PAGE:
Tuesday, September 18, 2007

3.3--Unified Focus

A. Here’s the problem:
Occasionally I read paragraphs that leave one promising idea behind to move to another without finishing the first. Paragraphs like this frustrate me; I feel as though a rug has been pulled from under my feet. Usually, I don’t think the writer is even aware of what has happened. The second idea occurred to the writer in the course of explaining the first and neither at the time of drafting nor during revision did the writer notice that the material should be presented in different paragraphs.

B. What to do:
Outlining either before or after writing the draft can help identify paragraphs that move from one focus to another. Also, the stronger and more specific the topic sentence, the less likely the problem will occur. If you discover during revision a paragraph that goes in two directions at once, separate it in two and look at each to see if its main idea is sufficiently developed.

C. Example: Elizabeth goes to the Netherfield Ball with the expressed purpose of finding Mr. Wickham, but instead she encounters Mr. Darcy. Elizabeth’s displeasure with Darcy “is sharpened by the immediate disappointment” of Wickham’s absence. . .Initially Elizabeth is polite to Darcy and effectively uses roles of social formality . . .to limit the extent of conversation between the two of them. Eventually. . . tension between Darcy and Elizabeth ensues until Sir William interrupts them. . .Elizabeth’s abrasive encounter with Darcy demonstrates the strength in Elizabeth to defy men that manifests itself when Mr. Collins proposes to her. Elizabeth’s sense of pride and her exercise of prejudice contrast her with Charlotte who accepts Mr. Collins’ proposal, an acceptance that Elizabeth sees as self-degrading to Charlotte. The difference between Elizabeth and Charlotte is in their ideals. (also see 3.1, 3.2 & 3.7)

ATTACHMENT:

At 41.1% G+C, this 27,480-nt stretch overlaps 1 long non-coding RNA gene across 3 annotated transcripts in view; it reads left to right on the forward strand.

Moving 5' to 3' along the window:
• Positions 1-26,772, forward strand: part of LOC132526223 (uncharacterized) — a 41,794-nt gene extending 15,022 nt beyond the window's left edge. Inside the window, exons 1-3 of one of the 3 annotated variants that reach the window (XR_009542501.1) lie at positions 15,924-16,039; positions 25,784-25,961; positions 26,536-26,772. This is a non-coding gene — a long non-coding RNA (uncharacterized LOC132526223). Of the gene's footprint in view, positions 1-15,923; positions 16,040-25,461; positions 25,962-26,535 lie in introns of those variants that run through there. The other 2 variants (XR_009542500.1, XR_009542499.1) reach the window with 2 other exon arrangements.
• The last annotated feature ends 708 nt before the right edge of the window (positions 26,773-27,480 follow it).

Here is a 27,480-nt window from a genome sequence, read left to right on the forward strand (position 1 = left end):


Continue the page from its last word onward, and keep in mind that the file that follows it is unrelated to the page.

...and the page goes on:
Improved version: (to be done as in-class exercise)
1. What are the problems of focus in this paragraph?
2. How could the focus be improved?
3. What is the main idea of the paragraph?
4. If you were the peer editor of the essay what would you suggest (short of scrapping the paragraph)?
5. What two topic sentences might be used if the paragraph were to be split in two?

D. Now you try—answer the questions above with regard to the following passage.
In the beginning of The Age of Innocence, Archer is thoroughly concerned with matters of “taste” and “form.” He criticizes Ellen for her untimely arrival and her “foreign” conduct. . .Yet early on. . .he boldly states, “I’m sick of the hypocrisy that would bury alive a woman of her age if her husband prefers to live with harlots.” This hypocrisy is central to the theme of the novel. Wharton shows it in two affairs, Archer’s with Mrs. Rushworth and Madame Olenska with the secretary. In both cases, the blame clearly falls on the woman, not on the man. Archer sees that marriages were becoming nothing but a “dull association of material and social interests held together by ignorance on the one side and hypocrisy on the other.” He sees this hypocrisy in May, his wife. She is a woman caught in the steadfast conventions of society. Archer sees her as a “terrifying product of the social system he belonged to and believed in, the young girl who knew nothing and expected everything.” Archer later recognizes her as “generous, faithful unwearied; but so lacking in imagination, so incapable of growth, that the world of her youth had fallen into pieces and rebuilt itself without her ever being conscious of the change.” Society had molded her, and had created a product that would put back into society what it had taken out.